Enactivism has a close connection to Vygotskys theory of the Zone of Proximal Development, the distance between the actual developmental level as determined by independent problem solving and the level of potential development as determined through problem solving under adult guidance or in collaboration with more capable peers (Vygotsky, 1978). This may suggest that cognitive development is limited to a certain range, but with the help of social interaction such as assistance from a mentor (teacher or peer), students can understand concepts and schemes that they cannot know on their own. This requires and promotes active participation and collaboration among learners. This is especially true in solving problems in mathematics.
Mathematical problems, in contrast to exercises, represent realistic scenarios and are oftentimes more complex and require more mental work, since these are generally stated in ways wherein the form of the solution is not immediately identifiable.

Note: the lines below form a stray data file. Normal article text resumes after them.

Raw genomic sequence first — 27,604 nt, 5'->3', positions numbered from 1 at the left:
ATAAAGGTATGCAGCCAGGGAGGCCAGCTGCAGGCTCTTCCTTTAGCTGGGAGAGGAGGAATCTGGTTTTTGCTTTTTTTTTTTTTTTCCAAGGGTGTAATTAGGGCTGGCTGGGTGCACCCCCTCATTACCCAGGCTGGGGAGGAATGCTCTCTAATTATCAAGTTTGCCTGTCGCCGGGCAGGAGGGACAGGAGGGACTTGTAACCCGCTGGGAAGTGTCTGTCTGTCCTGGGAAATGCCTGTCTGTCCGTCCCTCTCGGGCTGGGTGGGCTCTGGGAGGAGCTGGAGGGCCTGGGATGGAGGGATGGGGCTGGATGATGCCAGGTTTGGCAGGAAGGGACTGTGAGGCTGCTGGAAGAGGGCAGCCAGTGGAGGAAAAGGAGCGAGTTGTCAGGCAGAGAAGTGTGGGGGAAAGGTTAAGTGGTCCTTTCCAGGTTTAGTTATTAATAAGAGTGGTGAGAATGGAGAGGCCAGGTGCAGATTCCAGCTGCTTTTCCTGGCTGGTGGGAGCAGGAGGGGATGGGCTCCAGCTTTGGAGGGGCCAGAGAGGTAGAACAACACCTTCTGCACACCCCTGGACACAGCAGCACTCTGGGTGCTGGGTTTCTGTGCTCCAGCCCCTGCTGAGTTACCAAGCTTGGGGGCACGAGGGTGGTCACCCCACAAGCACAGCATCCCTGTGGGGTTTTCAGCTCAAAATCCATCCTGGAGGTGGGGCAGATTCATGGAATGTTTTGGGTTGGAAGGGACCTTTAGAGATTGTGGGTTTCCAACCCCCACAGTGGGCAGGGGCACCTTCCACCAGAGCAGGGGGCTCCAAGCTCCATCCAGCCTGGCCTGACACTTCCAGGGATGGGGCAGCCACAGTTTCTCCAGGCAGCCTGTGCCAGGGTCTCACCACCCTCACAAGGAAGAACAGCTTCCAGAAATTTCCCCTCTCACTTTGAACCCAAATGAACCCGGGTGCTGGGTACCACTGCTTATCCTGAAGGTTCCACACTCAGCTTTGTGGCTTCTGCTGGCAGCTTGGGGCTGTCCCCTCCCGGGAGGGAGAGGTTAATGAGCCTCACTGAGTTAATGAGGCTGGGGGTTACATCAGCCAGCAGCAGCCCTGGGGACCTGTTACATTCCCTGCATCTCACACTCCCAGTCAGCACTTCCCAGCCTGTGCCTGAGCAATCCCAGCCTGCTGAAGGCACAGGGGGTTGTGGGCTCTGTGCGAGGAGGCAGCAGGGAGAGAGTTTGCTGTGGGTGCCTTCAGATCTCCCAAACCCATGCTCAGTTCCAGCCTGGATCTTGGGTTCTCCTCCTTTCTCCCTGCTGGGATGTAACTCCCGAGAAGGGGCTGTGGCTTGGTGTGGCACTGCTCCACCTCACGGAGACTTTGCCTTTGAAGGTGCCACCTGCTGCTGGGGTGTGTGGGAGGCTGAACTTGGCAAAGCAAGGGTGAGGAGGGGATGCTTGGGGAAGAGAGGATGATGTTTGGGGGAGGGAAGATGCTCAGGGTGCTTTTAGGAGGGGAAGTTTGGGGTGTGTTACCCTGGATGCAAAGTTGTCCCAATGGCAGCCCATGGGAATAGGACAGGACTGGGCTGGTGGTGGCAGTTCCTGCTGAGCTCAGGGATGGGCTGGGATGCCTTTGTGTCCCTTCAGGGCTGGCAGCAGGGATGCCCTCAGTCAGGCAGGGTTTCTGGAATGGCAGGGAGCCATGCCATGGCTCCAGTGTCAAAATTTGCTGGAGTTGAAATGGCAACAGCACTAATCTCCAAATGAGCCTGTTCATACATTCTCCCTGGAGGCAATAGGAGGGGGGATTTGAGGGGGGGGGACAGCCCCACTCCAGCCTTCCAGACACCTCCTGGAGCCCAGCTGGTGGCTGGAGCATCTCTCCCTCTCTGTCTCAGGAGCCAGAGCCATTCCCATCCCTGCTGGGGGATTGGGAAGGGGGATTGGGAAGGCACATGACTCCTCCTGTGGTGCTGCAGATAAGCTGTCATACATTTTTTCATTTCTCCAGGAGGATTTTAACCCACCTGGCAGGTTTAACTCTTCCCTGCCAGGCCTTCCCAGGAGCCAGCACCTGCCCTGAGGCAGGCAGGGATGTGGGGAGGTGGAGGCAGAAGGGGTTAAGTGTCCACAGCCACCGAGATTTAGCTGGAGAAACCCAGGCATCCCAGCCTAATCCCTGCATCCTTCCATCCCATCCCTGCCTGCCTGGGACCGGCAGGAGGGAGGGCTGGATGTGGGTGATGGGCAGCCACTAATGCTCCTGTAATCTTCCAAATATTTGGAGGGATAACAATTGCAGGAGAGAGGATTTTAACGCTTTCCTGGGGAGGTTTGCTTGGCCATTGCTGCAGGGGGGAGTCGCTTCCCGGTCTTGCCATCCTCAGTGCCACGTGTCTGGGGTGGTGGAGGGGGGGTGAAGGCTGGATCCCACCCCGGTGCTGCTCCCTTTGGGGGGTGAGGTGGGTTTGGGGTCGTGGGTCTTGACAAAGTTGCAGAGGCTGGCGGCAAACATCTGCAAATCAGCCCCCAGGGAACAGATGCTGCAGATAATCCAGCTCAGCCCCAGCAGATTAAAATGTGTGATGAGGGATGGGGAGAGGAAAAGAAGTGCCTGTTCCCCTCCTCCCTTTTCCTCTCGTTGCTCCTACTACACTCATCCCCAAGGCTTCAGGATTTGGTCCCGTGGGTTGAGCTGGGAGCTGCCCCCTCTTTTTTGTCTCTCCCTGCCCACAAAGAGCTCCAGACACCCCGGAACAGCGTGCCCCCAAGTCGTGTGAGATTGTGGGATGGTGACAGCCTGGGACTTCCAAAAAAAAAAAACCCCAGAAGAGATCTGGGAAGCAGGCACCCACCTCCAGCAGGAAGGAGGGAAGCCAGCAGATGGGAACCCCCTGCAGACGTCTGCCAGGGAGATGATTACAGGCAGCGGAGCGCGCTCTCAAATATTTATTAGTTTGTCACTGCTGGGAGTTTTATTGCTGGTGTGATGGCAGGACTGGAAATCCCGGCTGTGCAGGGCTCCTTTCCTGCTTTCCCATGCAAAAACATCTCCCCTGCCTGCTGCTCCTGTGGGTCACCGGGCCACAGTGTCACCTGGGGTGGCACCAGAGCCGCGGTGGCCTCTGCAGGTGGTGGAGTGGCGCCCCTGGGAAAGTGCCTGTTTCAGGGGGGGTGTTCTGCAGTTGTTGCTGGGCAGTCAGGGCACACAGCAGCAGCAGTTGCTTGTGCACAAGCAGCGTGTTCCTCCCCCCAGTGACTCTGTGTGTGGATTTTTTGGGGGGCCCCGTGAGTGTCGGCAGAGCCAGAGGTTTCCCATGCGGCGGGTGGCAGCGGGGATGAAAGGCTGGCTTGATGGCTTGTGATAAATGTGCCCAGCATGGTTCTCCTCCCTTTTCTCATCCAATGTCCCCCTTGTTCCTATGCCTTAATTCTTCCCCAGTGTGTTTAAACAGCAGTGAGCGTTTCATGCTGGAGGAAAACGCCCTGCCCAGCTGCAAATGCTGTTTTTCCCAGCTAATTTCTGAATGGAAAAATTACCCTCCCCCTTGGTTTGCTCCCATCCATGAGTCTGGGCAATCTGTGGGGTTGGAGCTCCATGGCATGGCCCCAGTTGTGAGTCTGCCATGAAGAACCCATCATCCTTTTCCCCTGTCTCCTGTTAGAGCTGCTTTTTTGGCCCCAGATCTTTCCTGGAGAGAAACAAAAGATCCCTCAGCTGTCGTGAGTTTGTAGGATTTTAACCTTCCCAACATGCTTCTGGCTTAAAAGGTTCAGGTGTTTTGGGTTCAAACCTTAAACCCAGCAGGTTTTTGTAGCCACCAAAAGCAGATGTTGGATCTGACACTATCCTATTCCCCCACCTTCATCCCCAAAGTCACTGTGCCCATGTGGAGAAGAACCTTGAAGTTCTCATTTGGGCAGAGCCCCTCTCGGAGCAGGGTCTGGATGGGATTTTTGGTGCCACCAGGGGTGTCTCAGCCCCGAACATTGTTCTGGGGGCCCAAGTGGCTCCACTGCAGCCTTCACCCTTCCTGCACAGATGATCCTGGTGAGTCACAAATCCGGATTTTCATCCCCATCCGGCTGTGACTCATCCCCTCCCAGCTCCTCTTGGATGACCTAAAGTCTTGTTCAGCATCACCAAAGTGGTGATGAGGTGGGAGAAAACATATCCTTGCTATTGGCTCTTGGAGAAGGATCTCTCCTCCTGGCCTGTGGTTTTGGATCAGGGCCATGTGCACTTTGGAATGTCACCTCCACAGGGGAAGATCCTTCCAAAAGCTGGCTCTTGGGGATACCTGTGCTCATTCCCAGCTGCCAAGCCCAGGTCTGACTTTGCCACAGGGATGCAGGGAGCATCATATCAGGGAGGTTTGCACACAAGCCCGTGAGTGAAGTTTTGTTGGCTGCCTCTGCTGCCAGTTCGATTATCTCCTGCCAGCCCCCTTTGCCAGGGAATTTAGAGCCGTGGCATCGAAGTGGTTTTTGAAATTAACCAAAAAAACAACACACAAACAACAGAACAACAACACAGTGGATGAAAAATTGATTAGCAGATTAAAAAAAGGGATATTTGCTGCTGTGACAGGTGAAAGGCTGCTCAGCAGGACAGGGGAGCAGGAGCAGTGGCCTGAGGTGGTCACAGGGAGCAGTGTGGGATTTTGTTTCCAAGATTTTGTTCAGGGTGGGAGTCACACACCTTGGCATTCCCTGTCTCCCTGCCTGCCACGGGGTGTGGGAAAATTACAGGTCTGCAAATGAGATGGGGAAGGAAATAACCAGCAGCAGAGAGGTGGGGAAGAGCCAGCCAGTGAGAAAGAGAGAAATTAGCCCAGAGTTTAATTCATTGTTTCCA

One way of teaching probability is through word problems. Early examples deal with
games of chance using coins, dice, and cards. This, however, does not capture the true essence of the application of probability to real life. There is, therefore, the need to present the concepts of probability situated in everyday real-life experiences.
Probability problem solving can be quite difficult for students because, as suggested by
Garfield and Ahlgreen (1988) and Konold (1989), people have natural misconceptions about probabilistic concepts. In recognition of this perceived difficulty, articles have been written recommending how to teach concepts in probability (Corter & Zahner, 2007).
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In order for a student to successfully solve various types of problems, particularly the non-routine ones, he or she has to apply four types of mathematical abilities: namely, specific mathematics concepts, skills, processes, and metacognition (Yoong and Tiong, 2006). The use of heuristics falls under the process ability.